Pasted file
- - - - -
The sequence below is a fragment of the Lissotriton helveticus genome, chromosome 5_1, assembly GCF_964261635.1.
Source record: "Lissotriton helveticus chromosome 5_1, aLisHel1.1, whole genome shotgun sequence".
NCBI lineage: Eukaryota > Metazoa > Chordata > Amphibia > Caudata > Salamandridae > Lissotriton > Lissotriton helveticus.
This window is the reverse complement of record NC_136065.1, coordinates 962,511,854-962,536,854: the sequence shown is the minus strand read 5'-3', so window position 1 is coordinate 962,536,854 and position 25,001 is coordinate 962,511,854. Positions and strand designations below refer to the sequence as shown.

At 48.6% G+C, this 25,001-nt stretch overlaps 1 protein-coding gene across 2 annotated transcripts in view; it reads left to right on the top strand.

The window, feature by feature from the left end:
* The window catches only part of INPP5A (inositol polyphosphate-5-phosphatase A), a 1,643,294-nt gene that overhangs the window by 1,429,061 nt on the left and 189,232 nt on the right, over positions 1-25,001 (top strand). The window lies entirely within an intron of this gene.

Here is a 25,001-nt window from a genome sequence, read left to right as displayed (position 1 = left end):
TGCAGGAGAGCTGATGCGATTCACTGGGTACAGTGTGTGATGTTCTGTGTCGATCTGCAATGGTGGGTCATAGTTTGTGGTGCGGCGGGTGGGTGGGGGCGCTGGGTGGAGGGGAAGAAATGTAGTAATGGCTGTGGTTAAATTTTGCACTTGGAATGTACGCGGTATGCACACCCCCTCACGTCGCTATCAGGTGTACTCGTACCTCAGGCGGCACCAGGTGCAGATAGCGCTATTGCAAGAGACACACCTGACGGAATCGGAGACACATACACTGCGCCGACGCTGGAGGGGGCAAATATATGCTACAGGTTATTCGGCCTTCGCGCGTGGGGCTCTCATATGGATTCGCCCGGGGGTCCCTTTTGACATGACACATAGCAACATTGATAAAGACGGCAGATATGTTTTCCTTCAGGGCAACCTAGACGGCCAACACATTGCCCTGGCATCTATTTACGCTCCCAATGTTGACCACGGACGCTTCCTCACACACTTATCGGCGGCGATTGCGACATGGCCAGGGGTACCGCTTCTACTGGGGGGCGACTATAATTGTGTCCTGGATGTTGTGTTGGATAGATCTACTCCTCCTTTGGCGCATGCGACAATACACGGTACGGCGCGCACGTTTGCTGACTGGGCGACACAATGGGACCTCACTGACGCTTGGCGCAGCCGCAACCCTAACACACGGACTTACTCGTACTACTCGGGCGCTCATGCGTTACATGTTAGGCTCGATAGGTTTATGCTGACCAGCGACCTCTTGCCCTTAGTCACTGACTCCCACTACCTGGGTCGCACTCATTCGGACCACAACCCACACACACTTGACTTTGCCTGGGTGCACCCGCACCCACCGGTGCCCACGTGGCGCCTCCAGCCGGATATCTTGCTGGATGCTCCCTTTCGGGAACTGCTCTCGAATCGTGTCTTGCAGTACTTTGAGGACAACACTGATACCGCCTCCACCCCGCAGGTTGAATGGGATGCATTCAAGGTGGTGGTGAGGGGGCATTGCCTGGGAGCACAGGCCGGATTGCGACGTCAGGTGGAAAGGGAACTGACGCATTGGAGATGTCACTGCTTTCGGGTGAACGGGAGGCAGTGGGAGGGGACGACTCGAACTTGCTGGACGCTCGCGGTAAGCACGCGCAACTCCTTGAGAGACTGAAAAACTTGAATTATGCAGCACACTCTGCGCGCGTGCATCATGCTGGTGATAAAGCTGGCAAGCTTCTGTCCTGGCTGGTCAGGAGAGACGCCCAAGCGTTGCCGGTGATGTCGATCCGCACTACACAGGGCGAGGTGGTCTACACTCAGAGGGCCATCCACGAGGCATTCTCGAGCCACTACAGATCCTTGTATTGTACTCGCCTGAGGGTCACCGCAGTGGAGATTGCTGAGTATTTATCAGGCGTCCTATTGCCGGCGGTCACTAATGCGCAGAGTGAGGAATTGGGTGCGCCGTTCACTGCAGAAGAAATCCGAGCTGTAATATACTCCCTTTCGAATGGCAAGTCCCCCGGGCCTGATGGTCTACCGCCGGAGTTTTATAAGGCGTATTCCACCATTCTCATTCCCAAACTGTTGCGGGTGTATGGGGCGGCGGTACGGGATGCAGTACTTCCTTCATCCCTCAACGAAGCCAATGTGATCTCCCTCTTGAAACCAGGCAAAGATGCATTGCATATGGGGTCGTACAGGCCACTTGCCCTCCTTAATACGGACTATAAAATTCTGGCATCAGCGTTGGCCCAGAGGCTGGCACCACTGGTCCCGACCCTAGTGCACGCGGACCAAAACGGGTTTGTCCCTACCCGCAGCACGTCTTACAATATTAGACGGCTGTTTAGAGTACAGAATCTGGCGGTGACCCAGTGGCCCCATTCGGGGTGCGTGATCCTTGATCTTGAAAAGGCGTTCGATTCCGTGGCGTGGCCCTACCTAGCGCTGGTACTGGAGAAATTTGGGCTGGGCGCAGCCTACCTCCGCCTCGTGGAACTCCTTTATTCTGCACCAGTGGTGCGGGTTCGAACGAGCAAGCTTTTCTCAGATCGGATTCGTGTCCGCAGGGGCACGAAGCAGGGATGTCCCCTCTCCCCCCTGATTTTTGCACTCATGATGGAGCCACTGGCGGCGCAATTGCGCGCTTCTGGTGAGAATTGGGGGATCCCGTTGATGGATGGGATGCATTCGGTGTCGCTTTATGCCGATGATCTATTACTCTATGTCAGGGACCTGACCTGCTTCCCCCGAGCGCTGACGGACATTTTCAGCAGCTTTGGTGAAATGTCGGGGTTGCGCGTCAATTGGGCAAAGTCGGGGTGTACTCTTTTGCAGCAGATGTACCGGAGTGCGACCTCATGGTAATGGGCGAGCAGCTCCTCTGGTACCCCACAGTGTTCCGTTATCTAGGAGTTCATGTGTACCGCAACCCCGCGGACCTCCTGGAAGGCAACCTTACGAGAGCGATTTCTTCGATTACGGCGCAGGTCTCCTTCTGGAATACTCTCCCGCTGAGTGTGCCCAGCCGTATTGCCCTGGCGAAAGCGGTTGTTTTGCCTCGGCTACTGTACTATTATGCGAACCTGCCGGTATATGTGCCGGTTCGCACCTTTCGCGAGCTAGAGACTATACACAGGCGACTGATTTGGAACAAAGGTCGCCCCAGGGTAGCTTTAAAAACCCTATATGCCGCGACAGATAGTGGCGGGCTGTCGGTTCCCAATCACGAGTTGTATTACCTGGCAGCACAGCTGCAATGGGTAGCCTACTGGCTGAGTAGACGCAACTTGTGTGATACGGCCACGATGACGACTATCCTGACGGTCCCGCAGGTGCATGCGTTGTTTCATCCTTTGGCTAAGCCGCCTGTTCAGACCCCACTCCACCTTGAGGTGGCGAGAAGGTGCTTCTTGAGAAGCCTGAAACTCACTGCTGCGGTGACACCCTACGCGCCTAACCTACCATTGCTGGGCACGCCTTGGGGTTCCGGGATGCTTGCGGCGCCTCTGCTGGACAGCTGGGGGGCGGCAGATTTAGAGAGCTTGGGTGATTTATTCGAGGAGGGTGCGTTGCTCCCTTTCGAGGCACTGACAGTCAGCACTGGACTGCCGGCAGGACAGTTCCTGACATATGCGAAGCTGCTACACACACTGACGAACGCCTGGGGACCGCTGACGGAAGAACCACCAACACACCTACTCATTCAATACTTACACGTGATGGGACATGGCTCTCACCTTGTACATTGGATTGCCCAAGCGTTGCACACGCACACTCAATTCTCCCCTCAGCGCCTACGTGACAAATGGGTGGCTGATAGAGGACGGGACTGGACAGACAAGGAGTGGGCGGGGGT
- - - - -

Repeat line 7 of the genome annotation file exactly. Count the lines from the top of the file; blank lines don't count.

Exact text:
* The window catches only part of INPP5A (inositol polyphosphate-5-phosphatase A), a 1,643,294-nt gene that overhangs the window by 1,429,061 nt on the left and 189,232 nt on the right, over positions 1-25,001 (top strand). The window lies entirely within an intron of this gene.